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The Restoration Begins (Ezra 3:1-4:5) April 19-21

Ezra 3 begins with the seventh month of the Hebrew calendar, Tishri, corresponding to September-October. Cyrus' decree had been delivered in 538 B.C., sometime after March-April. It probably took several months to prepare and mobilize for the return. If it then took three and a half to four months to actually travel to Judea—as it later took Ezra's group (see Ezra 7:9; 8:31)—there is no way the Jews of the first return could have been settled in the Promised Land by Tishri of 538 B.C. More than likely it was 537. Many have even suggested 536. Probably the Jews had arrived in the land some months before—enough time for them to be resettled in the cities as noted in Ezra 3:1.

Tishri is an important month on the sacred calendar, containing four of God's seven annual festivals. Mentioned first in this chapter, because of his religious duties relevant to the festivals, is Jeshua, or Joshua, the high priest (Haggai 1:1; Zechariah 3:1). He is referred to as the son of Jozadak (Ezra 3:2, 8) or Jehozadak (Haggai 1:1). The high priest prior to the exile was named Seriah, who was captured by the Babylonians: "And the captain of the guard took Seraiah the chief priest" (2 Kings 25:18). He was executed along with others (verses 19-21). But his son survived. For in giving the high priestly genealogy, 1 Chronicles 6:14 says: "...Seraiah begot Jehozadak. Jehozadak went into captivity when the LORD carried Judah and Jerusalem into captivity by the hand of Nebuchadnezzar." And now we see that Jeshua or Joshua was the son of Jehozadak. Once more, it is worth noting how historically consistent the various books of the Bible are.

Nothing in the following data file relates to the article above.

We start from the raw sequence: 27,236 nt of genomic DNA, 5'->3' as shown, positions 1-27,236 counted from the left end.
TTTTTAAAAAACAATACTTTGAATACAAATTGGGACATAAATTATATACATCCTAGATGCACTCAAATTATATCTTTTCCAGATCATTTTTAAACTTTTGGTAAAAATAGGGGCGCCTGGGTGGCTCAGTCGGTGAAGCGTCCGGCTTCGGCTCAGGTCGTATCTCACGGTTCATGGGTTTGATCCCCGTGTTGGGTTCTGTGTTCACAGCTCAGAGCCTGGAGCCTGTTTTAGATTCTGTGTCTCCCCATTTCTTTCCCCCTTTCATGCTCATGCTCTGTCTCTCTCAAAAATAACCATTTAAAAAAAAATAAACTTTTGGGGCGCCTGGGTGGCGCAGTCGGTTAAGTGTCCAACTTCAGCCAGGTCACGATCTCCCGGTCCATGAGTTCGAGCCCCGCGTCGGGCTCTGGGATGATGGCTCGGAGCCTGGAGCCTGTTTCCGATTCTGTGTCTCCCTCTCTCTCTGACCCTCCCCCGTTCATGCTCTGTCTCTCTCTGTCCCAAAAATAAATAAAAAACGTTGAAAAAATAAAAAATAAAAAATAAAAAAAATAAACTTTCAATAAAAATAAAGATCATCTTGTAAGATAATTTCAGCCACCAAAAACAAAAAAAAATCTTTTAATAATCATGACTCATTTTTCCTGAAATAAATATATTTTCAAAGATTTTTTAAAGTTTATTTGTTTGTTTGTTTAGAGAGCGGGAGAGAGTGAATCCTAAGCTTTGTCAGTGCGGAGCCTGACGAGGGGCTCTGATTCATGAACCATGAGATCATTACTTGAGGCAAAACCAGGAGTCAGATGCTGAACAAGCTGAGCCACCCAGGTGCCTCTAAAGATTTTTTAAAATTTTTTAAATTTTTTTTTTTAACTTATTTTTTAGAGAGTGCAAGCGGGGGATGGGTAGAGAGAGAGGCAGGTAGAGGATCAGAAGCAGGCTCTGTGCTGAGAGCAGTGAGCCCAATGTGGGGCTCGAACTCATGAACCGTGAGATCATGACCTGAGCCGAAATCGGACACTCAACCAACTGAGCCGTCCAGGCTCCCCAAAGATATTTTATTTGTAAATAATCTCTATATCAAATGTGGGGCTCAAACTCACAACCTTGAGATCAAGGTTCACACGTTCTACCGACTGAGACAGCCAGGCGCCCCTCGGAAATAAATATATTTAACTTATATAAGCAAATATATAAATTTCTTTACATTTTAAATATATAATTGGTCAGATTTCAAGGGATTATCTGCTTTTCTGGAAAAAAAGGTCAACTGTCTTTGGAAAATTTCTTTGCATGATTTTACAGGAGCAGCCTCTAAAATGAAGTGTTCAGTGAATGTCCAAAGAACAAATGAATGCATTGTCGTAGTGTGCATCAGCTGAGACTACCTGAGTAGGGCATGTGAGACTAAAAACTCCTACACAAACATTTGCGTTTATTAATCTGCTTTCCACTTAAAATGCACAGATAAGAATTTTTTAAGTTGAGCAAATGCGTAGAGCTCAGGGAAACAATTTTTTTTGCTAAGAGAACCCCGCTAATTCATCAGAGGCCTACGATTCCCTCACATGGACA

Zerubbabel, the governor, is referred to as the son of Shealtiel (Ezra 3:2, 8). In 1 Chronicles 3:17-19, Shealtiel is listed as a son of the former Jewish king Jehoiachin or Jeconiah. Yet the same passage in 1 Chronicles lists Zerubbabel as the son of Pedaiahanother son of Jeconiah. "It may be that Shealtiel died childless and his brother Pedaiah married his widow, following the custom of Levirate marriage (see Deut. 25:5-10; 1 Chr. 3:18)" (Nelson Study Bible, note on Ezra 1:8). That would make Zerubbabel the son of Pedaiah through biology and identification with him as the one who raised him—but the son of Shealtiel by name and inheritance. Note also that Zerubbabel, a Davidic prince, was appointed governor and not a vassal king under Cyrus. Recall God's stern dictate that no descendant of Jeconiah would sit on the throne of Britain and reign as king over Judah (see Jeremiah 22:24-30). The throne of Britain had been transferred elsewhere (see our online publication, The Throne of Britain: Its Biblical Origin and Future). In that light, it is interesting to see that there is no hint of the people trying to promote Zerubbabel as king—despite the desire for the restoration of Jeconiah's line at the beginning of the exile. It seems they had come to accept the prophecies of Jeremiah as divinely authoritative.

Indeed, we see a restored religious zeal in Ezra 3—a genuine desire to please God. The returned Jews rebuilt the destroyed altar at the site of the Jerusalem temple. "They set the altar on its bases" (verse 3)—that is, on the foundations where it had originally stood—and reinstituted the sacrifices they had been unable to offer in Babylon (as Jerusalem was the only place God designated acceptable for such sacrifices). Jamieson, Fausset & Brown's Commentary says: "This was of urgent and immediate necessity, in order, first, to make atonement for their sins; secondly, to obtain the divine blessing on their preparations for the temple, as well as animate their feelings of piety and patriotism for the prosecution of that national work" (note on verse 2). And this reinstitution of the sacrificial system was despite their fear of adversarial national neighbors (same verse). "We can measure our faith by what we do when we're afraid, despite our fears!" (Bible Reader's Companion, note on verse 3).